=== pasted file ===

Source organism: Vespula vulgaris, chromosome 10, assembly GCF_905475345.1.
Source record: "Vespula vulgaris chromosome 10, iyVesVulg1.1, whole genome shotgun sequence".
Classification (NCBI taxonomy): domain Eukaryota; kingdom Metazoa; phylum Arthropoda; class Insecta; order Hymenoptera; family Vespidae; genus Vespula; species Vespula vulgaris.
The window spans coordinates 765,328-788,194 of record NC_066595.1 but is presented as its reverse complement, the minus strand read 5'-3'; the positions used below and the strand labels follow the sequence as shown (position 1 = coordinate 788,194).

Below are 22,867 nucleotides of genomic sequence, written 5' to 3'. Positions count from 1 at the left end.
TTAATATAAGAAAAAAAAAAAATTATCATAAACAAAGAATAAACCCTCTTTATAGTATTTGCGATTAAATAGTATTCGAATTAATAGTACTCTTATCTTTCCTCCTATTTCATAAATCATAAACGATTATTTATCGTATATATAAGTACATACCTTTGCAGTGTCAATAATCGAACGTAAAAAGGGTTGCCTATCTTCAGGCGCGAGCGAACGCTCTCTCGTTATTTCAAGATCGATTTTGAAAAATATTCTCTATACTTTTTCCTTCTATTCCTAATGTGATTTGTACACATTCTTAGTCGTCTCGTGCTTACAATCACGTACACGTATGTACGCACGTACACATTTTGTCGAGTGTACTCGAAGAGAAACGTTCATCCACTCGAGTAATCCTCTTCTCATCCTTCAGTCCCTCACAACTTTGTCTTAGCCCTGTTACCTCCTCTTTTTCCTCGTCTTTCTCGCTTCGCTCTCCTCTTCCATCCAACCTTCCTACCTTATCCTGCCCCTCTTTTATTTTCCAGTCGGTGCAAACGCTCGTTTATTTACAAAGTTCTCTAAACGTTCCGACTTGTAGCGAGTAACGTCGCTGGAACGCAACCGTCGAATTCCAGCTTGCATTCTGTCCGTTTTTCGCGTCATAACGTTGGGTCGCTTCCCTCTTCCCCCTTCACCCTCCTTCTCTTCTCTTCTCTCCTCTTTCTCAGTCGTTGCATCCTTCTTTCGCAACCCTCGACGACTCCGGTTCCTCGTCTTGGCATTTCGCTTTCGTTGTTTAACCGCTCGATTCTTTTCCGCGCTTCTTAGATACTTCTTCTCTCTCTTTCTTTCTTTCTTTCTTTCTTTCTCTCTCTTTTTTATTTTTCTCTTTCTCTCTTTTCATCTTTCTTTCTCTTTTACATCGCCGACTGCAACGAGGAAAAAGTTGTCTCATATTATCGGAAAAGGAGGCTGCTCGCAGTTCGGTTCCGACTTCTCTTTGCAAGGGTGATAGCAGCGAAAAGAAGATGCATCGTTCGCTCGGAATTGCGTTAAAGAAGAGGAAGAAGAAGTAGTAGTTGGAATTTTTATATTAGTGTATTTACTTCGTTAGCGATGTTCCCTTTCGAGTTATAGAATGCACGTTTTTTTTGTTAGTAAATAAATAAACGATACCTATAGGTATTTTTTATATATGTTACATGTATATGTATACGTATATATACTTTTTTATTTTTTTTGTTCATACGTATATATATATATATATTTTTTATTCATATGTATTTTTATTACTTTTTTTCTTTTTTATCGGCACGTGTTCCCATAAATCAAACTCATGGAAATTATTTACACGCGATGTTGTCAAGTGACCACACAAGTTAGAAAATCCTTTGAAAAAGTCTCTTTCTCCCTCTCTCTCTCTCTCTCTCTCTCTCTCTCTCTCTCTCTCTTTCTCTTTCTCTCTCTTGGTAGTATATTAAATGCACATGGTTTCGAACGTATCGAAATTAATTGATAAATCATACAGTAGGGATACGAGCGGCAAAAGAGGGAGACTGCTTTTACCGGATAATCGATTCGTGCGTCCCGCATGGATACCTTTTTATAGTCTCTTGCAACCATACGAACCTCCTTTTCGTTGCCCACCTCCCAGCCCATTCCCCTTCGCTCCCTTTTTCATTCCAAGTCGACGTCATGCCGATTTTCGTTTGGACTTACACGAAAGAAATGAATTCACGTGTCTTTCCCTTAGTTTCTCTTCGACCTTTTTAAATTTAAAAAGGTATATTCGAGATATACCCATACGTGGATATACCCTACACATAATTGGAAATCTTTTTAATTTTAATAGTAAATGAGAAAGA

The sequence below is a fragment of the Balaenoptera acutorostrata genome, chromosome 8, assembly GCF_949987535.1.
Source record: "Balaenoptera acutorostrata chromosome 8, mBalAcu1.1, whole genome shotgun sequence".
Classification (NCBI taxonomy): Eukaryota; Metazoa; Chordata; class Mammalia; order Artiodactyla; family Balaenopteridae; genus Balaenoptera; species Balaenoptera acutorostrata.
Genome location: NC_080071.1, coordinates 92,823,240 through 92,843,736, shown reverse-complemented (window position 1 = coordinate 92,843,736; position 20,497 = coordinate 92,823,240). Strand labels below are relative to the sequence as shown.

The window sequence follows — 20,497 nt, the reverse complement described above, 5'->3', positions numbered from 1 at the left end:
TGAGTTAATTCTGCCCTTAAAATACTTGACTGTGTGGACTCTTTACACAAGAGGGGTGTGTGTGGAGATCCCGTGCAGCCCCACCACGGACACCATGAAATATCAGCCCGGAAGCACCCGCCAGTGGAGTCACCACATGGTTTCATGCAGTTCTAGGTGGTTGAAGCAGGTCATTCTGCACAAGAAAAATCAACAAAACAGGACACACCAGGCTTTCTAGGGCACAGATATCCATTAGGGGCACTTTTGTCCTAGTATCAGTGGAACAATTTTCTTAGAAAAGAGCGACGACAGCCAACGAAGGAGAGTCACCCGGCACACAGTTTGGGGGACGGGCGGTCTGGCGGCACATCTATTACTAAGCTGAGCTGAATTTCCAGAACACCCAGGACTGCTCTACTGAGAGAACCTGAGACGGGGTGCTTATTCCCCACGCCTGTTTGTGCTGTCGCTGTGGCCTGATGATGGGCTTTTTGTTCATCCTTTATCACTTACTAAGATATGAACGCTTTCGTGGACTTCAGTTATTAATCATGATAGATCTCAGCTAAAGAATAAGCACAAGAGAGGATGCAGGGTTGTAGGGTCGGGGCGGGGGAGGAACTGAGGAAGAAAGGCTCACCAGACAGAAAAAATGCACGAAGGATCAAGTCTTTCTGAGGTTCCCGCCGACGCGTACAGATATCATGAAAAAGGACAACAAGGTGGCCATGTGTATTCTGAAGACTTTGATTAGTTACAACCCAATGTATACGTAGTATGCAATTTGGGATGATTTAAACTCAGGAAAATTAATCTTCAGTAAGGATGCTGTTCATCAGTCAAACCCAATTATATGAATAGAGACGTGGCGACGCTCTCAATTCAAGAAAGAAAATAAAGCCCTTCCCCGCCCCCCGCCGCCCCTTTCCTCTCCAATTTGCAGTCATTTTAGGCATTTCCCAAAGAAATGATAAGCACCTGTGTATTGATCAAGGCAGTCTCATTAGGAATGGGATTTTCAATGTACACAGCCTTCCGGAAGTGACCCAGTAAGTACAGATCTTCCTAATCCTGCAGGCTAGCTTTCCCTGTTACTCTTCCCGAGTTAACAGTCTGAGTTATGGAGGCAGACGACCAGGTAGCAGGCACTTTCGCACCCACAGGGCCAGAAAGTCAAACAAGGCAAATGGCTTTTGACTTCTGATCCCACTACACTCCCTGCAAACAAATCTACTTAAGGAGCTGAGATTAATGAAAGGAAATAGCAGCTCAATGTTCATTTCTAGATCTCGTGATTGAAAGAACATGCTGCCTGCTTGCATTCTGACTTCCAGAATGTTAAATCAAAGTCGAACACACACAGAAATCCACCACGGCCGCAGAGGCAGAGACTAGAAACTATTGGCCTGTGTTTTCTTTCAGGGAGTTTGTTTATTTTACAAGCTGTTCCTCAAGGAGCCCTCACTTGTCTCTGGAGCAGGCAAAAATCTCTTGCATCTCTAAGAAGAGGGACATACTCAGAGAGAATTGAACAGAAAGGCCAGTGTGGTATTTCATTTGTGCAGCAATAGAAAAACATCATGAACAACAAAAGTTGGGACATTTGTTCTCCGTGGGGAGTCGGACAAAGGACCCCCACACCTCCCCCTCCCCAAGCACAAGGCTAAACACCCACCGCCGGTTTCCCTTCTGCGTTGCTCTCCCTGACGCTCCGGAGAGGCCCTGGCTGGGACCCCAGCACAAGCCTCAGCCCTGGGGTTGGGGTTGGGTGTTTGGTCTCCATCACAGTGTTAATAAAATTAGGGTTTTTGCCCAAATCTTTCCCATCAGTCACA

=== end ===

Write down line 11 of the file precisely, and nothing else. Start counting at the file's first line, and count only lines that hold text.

The window sequence follows — 20,497 nt, the reverse complement described above, 5'->3', positions numbered from 1 at the left end: